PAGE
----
Answer for uninsured raises questions for Nebraska

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October 10, 2011 - 7:00pm

The health exchange is a cornerstone of the federal health care reform law passed in 2010. By January 2014, health exchanges are supposed to provide one stop shopping where people can compare different health plans and find out if they qualify for a federal subsidy to help pay for it.But the states will have a significant influence in how exchanges work. Two states already have an exchange - Massachusetts and Utah. Thirteen more have exchanges in the works according to the National Conference of State Legislatures. In Nebraska, several groups have been researching what lawmakers will have to decide if the state moves ahead with its own version.

Nebraska has a lower uninsured rate than average. Nationally, 16.5% of Americans are uninsured. Just over 200,000 Nebraskans, 11.5%, are without coverage according to the Nebraska Department of Insurance.



Joel Ruiz

Operations Director, Clinic with a Heart


But those without coverage often find themselves struggling to afford health care. On a Thursday night in Lincoln, Clinic with a Heart opens its doors to uninsured Nebraskans and others who cannot afford to pay for a checkup. Operations Coordinator, Joel Ruiz, says demand has been steady.


MULTIMEDIA

Click here for a map from the National Conference of State Legislatures showing how far along other states are in designing a health exchange.


Click here for recommendations from the Institute of Medicine on basic coverage within an exchange.


Graphic by Hilary Stohs-Krause, NET News



Click here for a chart showing the percentage of the population that's uninsured in states neighboring Nebraska.


Click here for a Robert Wood Johnson Foundation report on issues facing states in building health exchanges.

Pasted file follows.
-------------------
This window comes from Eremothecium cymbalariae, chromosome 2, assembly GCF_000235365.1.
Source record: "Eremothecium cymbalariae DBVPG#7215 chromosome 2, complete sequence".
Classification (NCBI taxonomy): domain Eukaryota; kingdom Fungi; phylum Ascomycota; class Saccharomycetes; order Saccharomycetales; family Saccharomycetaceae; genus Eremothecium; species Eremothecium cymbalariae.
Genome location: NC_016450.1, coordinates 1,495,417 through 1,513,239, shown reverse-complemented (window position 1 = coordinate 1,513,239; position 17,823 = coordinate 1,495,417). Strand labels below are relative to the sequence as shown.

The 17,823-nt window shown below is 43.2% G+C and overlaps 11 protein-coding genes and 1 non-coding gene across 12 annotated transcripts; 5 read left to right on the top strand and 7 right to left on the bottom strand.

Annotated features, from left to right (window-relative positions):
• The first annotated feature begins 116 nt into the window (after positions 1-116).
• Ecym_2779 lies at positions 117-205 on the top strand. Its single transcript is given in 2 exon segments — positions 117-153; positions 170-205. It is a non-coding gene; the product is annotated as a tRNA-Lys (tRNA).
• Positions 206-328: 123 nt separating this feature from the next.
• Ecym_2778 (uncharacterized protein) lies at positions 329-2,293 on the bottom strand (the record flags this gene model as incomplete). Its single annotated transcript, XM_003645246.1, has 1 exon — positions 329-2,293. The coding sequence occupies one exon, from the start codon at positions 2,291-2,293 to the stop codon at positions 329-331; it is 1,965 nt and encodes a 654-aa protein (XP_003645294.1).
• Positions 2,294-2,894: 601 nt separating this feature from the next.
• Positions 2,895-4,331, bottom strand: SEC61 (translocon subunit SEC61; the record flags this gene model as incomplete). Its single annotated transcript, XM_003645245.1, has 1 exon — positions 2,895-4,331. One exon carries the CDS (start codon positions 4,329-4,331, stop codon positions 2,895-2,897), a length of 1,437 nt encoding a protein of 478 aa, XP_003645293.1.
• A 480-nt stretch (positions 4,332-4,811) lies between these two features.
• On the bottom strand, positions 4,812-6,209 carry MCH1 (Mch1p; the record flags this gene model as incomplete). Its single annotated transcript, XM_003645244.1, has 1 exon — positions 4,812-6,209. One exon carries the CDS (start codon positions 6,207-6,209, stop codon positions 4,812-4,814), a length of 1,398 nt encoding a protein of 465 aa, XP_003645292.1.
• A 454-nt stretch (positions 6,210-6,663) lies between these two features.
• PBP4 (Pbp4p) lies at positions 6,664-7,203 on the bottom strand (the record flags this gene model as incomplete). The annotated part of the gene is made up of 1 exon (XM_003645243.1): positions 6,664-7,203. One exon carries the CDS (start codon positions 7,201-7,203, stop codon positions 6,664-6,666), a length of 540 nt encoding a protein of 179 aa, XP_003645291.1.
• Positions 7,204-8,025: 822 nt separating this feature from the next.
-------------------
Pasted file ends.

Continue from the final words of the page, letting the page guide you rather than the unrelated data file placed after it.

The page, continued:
"Last year it was in the 2000s," Ruiz said. "And that was 2000 new visits, not return patients. On a Thursday it's not unheard of to see 30 patients. On a Tuesday it's not unheard of to see 40 to 50 patients."

The faith-based, free clinic opens Tuesday and Thursday evenings to see patients like Angie from Lincoln who has been uninsured since 2002.

"As a matter of fact the last full time position I had for many years I had no health insurance with that job as well," Angie said. "Even though I was fully employed I had no insurance at all."

Angie has shopped for insurance in the individual market, but found it unaffordable.

"It's ridiculous. Even when I was working full time at a doctor's office making quite a nice salary I probably could not have afforded it. It's about as much as rent, so yeah, no way. Can't afford it. No."

Federal subsidies accessed through a health exchange are intended to make coverage more affordable. Subsidies will help pay for exchange plans on a sliding scale for families with incomes up to 4 times the poverty level, or about 88 thousand dollars a year for a family of four. An exchange would also be open to small businesses with up to 50 employees.



Jennifer Carter

Director of Public Policy, Nebraska Appleseed


If state lawmakers decide to create a Nebraska exchange, many new questions follow. How would people access it? The exchanges are meant to be virtual marketplaces online, but Jennifer Carter, Public Policy Director for the Nebraska Appleseed Center for Law in the Public Interest , says that might not be good enough.